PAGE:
“Two pearls have been dissolved, 27 gold coins have been lost and of the silver and copper the total cannot be cast up”.
This was the rather cryptic message Nana Saheb Peshwa received after the shattering loss at Panipat. The two pearls were his son Vishwas Rao and cousin Sadashiv Rao Bhauwho led the campaign. The 27 gold coins were the Maratha sardars, and the rest the soldiers of the army, who were massacred en masse. It was one of the worst blows ever to the Maratha empire, the Peshwa, could not recover from the debacle and died broken hearted in the very city of Pune, that he so lovingly built. The Marathas lost the entire Northern territories of India from Delhi onwards, and the empire ran up into huge debts. And yet it was after this darkest hour, that the Maratha empire came back once again to it’s true glory, in what was called the Maratha Resurrection.
The Maratha Resurrection roughly corresponds to the period between January 14, 1761 when the Panipat tragedy occurred, to the capture of Najibabad in 1773. It was the period when Mahadji Scindia defeated the Jats of Mathura, Rajputs and Rohillas to once again re-establish the Maratha supremacy in the North. And the man who played a major role in this era, was none other than the young Madhav Rao, who became the Peshwa at one of the most critical junctures in Maratha history.
Madhav Rao, was born on February 14, 1745, the second son of Nanasaheb Peshwa at Savnur. The Maratha empire was at it’s peak then, while Pune had grown into a great city under the Peshwa. However the rout at Panipat, was a major blow to the empire, and his father died heart broken on June 23, 1761 at the Parvati temple in Pune. At the tender age of 16, Madhav Rao became the Peshwa, with his uncle Raghunath Rao as the regent.
It was not the best of times, they had lost Bhau and Vishwas Rao, some of their best Sardars. Their entire territory in the North was lost, and huge debts had been accumulated. The treasury was totally depleted, while the administration was in total chaos, with indiscipline rampant among the officials. On top of it, his uncle Raghoba had had his own ambitions to be the next Peshwa.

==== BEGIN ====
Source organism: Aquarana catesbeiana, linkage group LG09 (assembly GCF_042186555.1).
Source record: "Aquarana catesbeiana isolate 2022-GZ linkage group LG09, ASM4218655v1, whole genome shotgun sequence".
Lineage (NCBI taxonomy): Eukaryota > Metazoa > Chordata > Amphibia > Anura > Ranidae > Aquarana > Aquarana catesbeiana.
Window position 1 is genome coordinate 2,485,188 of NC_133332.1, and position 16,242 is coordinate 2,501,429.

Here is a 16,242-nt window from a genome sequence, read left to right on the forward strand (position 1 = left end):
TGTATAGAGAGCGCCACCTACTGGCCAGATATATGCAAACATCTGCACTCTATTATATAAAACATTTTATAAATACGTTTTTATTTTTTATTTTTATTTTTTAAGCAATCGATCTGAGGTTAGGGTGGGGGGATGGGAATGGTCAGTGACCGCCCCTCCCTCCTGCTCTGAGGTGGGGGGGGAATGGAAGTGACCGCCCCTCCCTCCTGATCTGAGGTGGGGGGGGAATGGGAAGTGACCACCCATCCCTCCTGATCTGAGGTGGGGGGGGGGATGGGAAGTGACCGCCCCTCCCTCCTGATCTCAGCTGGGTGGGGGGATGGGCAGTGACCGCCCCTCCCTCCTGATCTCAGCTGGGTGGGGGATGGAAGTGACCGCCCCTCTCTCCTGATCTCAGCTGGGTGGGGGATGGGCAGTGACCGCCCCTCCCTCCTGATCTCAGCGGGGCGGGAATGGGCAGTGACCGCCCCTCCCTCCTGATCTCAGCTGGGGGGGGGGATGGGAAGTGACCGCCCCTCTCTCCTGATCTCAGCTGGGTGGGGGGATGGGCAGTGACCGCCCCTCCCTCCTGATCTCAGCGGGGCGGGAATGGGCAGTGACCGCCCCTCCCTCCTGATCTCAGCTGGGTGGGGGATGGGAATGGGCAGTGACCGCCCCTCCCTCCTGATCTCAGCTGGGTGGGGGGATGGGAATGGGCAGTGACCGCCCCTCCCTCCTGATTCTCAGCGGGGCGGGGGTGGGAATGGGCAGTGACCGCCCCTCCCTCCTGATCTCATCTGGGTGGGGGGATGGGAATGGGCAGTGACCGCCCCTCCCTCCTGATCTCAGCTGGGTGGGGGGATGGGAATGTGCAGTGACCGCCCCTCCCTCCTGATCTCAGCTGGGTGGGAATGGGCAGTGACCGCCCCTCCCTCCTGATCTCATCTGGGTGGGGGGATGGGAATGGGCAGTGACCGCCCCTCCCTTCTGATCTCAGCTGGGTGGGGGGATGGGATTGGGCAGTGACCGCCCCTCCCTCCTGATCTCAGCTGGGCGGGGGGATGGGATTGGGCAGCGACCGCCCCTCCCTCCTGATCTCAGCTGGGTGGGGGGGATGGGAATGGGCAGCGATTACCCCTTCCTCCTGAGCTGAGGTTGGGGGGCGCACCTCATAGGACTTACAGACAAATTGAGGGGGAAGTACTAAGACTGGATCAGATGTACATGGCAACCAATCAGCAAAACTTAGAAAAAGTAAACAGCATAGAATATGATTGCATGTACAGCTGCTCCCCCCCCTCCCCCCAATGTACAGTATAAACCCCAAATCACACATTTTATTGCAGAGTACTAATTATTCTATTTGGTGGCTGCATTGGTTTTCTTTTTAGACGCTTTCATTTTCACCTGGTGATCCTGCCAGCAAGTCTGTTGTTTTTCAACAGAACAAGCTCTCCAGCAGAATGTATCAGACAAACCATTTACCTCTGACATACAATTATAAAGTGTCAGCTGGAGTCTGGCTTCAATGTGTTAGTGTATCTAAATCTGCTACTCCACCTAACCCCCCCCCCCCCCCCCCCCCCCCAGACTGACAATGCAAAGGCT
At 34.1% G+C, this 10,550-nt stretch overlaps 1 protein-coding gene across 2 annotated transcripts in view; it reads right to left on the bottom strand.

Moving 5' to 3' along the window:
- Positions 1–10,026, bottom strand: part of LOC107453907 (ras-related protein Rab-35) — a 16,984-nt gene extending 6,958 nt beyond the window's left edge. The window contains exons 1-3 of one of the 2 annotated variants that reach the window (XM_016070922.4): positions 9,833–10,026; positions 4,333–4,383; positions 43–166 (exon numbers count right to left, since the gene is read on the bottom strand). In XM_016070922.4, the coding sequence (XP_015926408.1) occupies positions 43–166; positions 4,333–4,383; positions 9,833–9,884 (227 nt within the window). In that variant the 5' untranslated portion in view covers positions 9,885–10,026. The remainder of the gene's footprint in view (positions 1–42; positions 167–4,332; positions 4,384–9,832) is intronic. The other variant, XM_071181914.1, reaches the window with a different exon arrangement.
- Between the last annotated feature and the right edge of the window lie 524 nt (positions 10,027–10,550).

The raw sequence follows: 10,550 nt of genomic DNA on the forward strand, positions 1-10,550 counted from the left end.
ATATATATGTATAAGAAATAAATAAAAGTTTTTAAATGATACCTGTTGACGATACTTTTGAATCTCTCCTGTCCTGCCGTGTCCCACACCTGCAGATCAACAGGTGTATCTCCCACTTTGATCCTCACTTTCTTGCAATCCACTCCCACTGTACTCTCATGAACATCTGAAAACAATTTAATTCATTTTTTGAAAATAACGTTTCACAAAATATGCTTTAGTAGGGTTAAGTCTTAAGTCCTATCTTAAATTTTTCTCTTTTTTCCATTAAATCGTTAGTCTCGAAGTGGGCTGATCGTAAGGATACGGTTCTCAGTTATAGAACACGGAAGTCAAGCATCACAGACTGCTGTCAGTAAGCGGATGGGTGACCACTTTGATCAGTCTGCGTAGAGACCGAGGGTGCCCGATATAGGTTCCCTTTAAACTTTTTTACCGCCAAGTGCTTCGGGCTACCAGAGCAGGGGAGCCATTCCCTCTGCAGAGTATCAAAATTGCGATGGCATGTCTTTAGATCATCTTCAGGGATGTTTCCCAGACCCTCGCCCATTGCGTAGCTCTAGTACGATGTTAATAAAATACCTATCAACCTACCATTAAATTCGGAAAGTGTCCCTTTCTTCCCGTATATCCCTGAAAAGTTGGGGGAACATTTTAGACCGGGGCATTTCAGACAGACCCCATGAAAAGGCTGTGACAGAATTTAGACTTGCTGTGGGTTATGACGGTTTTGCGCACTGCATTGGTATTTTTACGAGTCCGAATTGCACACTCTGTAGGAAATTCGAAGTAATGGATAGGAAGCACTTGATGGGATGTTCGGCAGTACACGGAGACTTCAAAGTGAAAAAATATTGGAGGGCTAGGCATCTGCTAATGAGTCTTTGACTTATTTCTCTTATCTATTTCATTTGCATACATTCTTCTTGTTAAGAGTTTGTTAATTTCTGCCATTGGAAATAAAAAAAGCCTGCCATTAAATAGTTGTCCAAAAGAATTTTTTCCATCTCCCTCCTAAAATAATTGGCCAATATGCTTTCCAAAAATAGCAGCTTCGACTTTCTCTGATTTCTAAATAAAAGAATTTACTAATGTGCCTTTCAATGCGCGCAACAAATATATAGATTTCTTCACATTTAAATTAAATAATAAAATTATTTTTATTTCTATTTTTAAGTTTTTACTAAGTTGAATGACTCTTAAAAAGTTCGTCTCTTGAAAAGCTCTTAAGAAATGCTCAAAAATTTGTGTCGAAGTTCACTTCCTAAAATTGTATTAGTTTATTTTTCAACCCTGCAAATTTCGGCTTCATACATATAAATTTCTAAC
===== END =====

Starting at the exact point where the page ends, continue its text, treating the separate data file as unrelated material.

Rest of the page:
Madhav Rao, aided by the wise Nana Fadnavis, began on the work of getting the administration back to shape. He bought in a radical revolution in the governance of the Maratha Empire. Corrupt and lethargic officials were publicly flogged, putting a check to the rampant corruption and indiscipline that had crept in. Ram Shastri Prabhune, was given complete charge of the judicial system, which he managed excellently, and ensured justice would be delivered. Revenue usage was streamlined for citizen’s welfare, while artillery and weapons were constantly upgraded. He was a citizen’s king and ensured he was always there to listen to the grievances of his people.
In 1762, he set out to conquer Karnataka, one of his earliest wars against the Nizam , and that is where the differences cropped up between him and his uncle. While Raghoba, abandoned the campaign midway, Madhav Rao neverthless proceeded on, and later a treaty was signed with the Nizam. Basically he and his uncle were split into two groups, while he preferred Fadnavis, Gopalrao Patwardhan, Tryambakrao Mama Pethe and Ram Shastri, his uncle’s group was made up of Sakharambapu, Gulabrao and Gangoba Tatya.